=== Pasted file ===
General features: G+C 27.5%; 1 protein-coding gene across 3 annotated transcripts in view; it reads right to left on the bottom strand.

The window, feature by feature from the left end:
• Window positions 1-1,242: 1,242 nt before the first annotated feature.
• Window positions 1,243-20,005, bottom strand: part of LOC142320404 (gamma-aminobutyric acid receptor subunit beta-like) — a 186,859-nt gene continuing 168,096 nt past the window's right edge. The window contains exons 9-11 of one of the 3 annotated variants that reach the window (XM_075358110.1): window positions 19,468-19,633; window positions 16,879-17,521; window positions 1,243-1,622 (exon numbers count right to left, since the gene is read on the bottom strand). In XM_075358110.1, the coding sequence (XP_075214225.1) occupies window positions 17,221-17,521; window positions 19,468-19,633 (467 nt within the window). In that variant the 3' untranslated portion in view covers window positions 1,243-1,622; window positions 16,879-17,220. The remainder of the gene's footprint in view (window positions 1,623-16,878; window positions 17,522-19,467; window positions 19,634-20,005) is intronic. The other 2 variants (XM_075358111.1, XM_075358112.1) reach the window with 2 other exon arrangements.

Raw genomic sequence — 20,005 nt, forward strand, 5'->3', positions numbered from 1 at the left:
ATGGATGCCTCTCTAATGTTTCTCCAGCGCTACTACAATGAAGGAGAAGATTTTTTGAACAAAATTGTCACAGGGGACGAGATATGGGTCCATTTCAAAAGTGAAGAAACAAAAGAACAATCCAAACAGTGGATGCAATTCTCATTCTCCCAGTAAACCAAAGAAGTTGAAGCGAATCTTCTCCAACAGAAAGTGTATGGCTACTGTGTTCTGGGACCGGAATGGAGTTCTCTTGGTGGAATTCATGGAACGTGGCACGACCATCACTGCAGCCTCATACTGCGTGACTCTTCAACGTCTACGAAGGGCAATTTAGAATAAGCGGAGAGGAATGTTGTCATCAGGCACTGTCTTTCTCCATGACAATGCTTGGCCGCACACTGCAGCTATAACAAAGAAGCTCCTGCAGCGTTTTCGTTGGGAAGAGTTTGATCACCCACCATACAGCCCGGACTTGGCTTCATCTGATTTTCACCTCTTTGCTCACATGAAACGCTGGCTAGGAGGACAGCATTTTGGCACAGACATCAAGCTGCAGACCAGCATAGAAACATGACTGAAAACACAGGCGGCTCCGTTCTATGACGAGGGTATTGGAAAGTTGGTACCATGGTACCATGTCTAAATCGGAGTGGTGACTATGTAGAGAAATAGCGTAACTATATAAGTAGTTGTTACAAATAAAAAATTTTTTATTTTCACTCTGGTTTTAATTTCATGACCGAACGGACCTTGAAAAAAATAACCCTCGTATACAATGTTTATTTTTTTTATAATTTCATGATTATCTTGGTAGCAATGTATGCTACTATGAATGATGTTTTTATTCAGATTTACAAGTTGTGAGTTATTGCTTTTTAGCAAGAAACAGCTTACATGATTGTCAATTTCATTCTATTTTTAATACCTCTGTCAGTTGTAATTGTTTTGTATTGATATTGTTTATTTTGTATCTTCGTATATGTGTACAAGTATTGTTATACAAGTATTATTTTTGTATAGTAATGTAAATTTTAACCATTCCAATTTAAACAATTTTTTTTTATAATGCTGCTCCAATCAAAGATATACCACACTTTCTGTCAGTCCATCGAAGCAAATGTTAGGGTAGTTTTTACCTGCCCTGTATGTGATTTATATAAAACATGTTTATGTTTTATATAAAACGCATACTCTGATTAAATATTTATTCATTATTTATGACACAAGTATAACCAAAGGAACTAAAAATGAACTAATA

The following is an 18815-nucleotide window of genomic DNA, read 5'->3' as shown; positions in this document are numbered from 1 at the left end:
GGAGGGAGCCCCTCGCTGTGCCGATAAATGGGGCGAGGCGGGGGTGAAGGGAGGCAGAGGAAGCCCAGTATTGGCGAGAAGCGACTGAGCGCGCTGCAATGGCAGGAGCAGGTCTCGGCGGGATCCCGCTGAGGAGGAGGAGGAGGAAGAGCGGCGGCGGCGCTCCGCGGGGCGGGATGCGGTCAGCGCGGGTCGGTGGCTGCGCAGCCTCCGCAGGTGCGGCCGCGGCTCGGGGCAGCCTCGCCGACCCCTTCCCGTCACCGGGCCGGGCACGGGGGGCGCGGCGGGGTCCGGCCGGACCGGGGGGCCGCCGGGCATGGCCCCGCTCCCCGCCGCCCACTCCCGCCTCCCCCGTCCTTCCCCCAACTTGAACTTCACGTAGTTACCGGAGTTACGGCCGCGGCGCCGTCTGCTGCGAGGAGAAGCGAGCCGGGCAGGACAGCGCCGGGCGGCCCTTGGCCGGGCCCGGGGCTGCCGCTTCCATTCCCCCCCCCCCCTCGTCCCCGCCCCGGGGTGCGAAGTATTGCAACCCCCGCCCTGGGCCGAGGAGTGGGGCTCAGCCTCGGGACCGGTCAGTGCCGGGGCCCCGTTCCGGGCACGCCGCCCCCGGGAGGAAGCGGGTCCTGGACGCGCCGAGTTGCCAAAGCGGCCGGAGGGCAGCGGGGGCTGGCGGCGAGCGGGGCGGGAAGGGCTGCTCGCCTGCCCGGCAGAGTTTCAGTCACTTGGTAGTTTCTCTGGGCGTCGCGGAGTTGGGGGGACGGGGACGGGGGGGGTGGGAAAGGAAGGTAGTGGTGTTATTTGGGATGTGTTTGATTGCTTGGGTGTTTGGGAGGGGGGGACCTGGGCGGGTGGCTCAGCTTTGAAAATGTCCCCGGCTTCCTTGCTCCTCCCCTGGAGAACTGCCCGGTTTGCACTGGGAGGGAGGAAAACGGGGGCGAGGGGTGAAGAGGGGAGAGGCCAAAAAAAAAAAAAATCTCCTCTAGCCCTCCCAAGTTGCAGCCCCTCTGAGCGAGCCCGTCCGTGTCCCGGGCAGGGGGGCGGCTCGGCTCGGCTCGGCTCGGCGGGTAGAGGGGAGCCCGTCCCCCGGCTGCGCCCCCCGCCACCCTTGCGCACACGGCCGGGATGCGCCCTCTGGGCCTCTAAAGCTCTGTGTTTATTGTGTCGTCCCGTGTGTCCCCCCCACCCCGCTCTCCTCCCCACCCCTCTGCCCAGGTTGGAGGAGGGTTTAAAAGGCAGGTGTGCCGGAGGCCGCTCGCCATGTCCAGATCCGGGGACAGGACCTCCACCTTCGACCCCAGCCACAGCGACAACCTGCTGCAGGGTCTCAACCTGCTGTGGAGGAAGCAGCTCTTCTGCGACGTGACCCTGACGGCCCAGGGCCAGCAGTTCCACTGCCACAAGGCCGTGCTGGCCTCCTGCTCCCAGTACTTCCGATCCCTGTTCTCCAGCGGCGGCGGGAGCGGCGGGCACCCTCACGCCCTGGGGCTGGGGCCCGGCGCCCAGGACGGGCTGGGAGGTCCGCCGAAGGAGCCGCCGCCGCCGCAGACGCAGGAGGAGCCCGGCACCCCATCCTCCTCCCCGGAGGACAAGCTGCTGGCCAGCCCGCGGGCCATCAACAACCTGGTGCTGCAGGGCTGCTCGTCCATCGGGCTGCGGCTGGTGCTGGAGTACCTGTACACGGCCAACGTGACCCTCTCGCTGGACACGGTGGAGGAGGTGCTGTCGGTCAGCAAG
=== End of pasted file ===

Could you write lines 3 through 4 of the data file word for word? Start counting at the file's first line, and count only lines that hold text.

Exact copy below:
• Window positions 1-1,242: 1,242 nt before the first annotated feature.
• Window positions 1,243-20,005, bottom strand: part of LOC142320404 (gamma-aminobutyric acid receptor subunit beta-like) — a 186,859-nt gene continuing 168,096 nt past the window's right edge. The window contains exons 9-11 of one of the 3 annotated variants that reach the window (XM_075358110.1): window positions 19,468-19,633; window positions 16,879-17,521; window positions 1,243-1,622 (exon numbers count right to left, since the gene is read on the bottom strand). In XM_075358110.1, the coding sequence (XP_075214225.1) occupies window positions 17,221-17,521; window positions 19,468-19,633 (467 nt within the window). In that variant the 3' untranslated portion in view covers window positions 1,243-1,622; window positions 16,879-17,220. The remainder of the gene's footprint in view (window positions 1,623-16,878; window positions 17,522-19,467; window positions 19,634-20,005) is intronic. The other 2 variants (XM_075358111.1, XM_075358112.1) reach the window with 2 other exon arrangements.